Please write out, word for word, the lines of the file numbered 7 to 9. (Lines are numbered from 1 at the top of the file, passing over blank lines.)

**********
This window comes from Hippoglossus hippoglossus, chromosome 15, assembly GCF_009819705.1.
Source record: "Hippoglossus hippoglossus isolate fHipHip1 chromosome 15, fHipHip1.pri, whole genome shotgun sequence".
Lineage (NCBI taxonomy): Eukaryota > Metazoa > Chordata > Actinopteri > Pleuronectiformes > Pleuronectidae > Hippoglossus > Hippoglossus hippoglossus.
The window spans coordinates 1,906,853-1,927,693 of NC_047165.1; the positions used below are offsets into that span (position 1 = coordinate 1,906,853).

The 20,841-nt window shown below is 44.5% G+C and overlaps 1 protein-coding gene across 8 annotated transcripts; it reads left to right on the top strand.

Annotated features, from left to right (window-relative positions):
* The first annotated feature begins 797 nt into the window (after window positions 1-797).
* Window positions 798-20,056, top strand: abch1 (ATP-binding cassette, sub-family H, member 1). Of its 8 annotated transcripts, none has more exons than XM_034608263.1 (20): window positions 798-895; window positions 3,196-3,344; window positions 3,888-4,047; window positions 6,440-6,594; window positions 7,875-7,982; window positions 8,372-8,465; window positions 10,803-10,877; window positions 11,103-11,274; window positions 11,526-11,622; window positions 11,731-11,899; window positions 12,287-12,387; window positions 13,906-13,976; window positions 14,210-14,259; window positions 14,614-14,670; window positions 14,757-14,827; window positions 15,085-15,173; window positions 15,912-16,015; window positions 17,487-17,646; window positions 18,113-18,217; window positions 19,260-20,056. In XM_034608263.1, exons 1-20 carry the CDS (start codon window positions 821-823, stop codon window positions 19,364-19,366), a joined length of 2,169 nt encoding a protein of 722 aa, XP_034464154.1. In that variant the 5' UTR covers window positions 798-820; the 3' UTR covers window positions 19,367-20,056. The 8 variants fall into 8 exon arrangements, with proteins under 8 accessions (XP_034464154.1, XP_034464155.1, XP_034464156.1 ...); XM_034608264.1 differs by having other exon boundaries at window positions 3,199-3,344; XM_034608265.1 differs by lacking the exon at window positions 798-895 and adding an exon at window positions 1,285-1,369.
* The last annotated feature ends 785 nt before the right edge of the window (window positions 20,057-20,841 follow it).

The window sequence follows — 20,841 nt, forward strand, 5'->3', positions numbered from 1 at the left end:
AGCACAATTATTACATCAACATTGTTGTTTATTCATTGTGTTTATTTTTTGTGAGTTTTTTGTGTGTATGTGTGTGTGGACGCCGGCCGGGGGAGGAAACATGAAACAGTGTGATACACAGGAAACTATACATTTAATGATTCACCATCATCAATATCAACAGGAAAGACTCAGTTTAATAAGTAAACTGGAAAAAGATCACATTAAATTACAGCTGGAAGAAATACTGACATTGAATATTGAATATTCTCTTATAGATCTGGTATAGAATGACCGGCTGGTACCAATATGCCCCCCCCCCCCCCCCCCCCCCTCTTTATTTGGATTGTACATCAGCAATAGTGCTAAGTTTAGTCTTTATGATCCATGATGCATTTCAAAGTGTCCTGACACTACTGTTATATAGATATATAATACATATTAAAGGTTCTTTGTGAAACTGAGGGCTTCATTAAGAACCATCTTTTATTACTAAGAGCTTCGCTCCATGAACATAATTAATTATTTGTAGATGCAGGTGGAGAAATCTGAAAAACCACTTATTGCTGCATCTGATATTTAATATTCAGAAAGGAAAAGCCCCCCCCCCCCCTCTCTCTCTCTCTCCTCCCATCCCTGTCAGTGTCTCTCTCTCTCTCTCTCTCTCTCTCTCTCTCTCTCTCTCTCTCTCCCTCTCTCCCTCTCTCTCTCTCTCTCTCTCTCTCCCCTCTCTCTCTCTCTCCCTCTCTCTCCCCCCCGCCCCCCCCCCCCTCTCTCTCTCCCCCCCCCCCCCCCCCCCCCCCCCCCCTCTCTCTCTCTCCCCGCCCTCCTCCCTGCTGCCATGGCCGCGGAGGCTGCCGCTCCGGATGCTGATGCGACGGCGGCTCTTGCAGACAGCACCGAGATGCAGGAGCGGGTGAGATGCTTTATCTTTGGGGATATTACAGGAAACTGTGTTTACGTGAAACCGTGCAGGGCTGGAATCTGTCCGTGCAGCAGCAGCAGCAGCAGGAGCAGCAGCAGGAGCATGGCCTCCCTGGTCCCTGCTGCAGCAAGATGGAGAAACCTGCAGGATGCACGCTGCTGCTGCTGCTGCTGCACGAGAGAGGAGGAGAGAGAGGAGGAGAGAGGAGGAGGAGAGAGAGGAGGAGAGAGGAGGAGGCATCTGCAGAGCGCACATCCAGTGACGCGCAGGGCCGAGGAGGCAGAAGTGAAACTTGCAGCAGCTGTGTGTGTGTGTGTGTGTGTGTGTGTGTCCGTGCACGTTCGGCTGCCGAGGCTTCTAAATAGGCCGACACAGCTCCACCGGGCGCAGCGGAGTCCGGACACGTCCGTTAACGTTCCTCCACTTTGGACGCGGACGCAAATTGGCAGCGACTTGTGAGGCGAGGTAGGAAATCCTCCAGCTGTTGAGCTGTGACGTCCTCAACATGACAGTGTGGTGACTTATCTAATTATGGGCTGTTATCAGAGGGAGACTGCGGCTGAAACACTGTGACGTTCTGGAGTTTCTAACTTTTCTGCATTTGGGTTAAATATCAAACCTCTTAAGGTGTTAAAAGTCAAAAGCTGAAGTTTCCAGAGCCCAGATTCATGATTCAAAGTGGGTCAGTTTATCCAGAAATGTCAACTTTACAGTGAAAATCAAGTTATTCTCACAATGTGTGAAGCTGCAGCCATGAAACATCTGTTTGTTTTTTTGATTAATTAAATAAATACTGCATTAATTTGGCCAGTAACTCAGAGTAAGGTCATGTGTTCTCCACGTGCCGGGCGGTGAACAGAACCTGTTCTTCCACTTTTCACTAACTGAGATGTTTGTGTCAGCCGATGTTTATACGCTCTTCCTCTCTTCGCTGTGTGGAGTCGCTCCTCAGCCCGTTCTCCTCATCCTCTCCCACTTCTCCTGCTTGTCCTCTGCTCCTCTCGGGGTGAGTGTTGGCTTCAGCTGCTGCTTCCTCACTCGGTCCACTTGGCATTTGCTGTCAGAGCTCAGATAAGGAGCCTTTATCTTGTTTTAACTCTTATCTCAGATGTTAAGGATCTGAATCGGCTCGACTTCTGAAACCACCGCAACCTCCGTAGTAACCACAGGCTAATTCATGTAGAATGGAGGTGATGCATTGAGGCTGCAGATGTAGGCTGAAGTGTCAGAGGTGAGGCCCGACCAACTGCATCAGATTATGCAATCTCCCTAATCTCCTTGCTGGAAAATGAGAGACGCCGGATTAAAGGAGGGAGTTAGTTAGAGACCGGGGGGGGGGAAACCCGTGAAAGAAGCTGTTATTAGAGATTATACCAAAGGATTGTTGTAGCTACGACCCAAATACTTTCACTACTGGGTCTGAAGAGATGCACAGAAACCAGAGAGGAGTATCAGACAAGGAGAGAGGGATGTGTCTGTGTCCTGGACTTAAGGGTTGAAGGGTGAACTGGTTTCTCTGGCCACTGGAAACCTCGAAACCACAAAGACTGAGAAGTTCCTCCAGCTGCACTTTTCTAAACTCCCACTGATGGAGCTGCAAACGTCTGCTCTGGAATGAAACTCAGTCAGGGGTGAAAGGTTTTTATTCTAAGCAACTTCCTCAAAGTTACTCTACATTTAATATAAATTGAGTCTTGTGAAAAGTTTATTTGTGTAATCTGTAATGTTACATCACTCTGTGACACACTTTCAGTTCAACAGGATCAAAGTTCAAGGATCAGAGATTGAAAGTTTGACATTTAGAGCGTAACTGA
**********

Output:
* The first annotated feature begins 797 nt into the window (after window positions 1-797).
* Window positions 798-20,056, top strand: abch1 (ATP-binding cassette, sub-family H, member 1). Of its 8 annotated transcripts, none has more exons than XM_034608263.1 (20): window positions 798-895; window positions 3,196-3,344; window positions 3,888-4,047; window positions 6,440-6,594; window positions 7,875-7,982; window positions 8,372-8,465; window positions 10,803-10,877; window positions 11,103-11,274; window positions 11,526-11,622; window positions 11,731-11,899; window positions 12,287-12,387; window positions 13,906-13,976; window positions 14,210-14,259; window positions 14,614-14,670; window positions 14,757-14,827; window positions 15,085-15,173; window positions 15,912-16,015; window positions 17,487-17,646; window positions 18,113-18,217; window positions 19,260-20,056. In XM_034608263.1, exons 1-20 carry the CDS (start codon window positions 821-823, stop codon window positions 19,364-19,366), a joined length of 2,169 nt encoding a protein of 722 aa, XP_034464154.1. In that variant the 5' UTR covers window positions 798-820; the 3' UTR covers window positions 19,367-20,056. The 8 variants fall into 8 exon arrangements, with proteins under 8 accessions (XP_034464154.1, XP_034464155.1, XP_034464156.1 ...); XM_034608264.1 differs by having other exon boundaries at window positions 3,199-3,344; XM_034608265.1 differs by lacking the exon at window positions 798-895 and adding an exon at window positions 1,285-1,369.
* The last annotated feature ends 785 nt before the right edge of the window (window positions 20,057-20,841 follow it).